But have you ever heard anyone actually argue this way? Even if we found someone foolish enough to argue in this manner I would be inclined to think that they were merely using good doctrine as a bad excuse for not reaching out to serve others by sharing the gospel with them.

Nevertheless, we must acknowledge that William Carey experienced something of this. Charles Finney was certainly keen to tell us that it was Calvinistic thinking that led to apathy for revival and evangelism.

So let’s look at Calvin. Was he laid-back about mission to other nations? Was he fatalistic? Did he even consider the importance of church planting or was he merely busying himself with trying to fathom the mysteries of God’s eternal decrees?

The simple fact is, that of all the well known Reformers, Calvin was by far the most focussed on missions and church planting. He eagerly sent church-planting pastors and evangelists to other nations.

Most of the reformers were contending for the faith in their own nations. Luther certainly was. This is, of course, perfectly understandable given the nature of the battle in which they were engaged.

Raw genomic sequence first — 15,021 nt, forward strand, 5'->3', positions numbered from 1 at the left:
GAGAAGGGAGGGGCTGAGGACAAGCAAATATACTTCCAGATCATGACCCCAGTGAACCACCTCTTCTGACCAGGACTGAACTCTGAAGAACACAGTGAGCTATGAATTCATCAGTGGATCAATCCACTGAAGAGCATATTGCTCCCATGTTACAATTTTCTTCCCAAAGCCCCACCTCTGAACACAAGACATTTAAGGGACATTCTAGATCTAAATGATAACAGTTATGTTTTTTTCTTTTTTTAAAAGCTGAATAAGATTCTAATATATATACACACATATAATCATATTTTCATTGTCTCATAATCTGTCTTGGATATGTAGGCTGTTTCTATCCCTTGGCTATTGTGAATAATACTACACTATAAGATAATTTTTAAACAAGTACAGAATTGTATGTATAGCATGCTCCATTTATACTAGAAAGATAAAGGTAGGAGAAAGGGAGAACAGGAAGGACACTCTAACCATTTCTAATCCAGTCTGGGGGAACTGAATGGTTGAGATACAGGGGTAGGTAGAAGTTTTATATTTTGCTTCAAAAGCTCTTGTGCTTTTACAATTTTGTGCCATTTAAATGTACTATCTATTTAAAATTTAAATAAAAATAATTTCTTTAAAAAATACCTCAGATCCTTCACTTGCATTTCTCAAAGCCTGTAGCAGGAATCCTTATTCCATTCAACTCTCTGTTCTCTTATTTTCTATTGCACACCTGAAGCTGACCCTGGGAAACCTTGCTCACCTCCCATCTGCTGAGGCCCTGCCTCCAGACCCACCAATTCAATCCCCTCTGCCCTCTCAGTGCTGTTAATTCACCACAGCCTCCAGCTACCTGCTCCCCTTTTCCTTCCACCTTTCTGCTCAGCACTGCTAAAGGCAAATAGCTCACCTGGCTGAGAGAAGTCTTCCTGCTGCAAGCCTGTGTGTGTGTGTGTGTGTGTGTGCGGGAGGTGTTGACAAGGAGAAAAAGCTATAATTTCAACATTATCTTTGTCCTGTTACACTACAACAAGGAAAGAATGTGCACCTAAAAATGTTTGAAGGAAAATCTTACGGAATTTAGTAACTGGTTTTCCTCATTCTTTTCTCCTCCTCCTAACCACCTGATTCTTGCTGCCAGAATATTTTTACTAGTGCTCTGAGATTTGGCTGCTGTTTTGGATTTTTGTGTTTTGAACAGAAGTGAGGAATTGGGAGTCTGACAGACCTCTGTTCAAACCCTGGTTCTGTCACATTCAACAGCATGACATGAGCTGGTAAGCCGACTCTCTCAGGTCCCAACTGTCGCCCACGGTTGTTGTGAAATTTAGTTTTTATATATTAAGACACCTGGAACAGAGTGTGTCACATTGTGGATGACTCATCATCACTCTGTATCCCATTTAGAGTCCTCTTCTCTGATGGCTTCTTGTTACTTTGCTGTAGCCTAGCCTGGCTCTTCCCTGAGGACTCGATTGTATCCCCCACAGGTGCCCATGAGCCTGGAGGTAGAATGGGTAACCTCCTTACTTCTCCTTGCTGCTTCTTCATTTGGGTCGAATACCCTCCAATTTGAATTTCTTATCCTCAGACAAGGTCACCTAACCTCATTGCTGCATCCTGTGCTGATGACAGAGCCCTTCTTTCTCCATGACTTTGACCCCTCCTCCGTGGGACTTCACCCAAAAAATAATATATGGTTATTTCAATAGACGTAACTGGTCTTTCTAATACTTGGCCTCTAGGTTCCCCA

But Calvin also believed the gospel would triumph across the world, and he acted on that belief.  He was, in a sense, forced into the nations, being exiled from France. He was therefore eager to send preachers and pastors from Geneva to reach his own nation.

And he sent wave after wave of church planters to France. In fact, THL Parker points out that ‘between 1555 and 1562 over one hundred ministers were sent into France.’ (THL Parker, John Calvin, Lion 1975, p.174)

There’s a story to tell: Read about John Calvin and Church Planting

© 2009 Lex Loizides

Calvin on Preaching, Grieving and Singleness


While we don’t quite have a version of Luther’s famous ‘Table Talk’ for John Calvin, here are four quotes on different subjects. The first two deal with public ministry but the second two are highly personal and give us a glimpse of his own struggles and challenges.

On the act of preaching
A preacher ‘preaches so that God may speak to us by the mouth of a man.’ (p.107)

On the importance of sermon preparation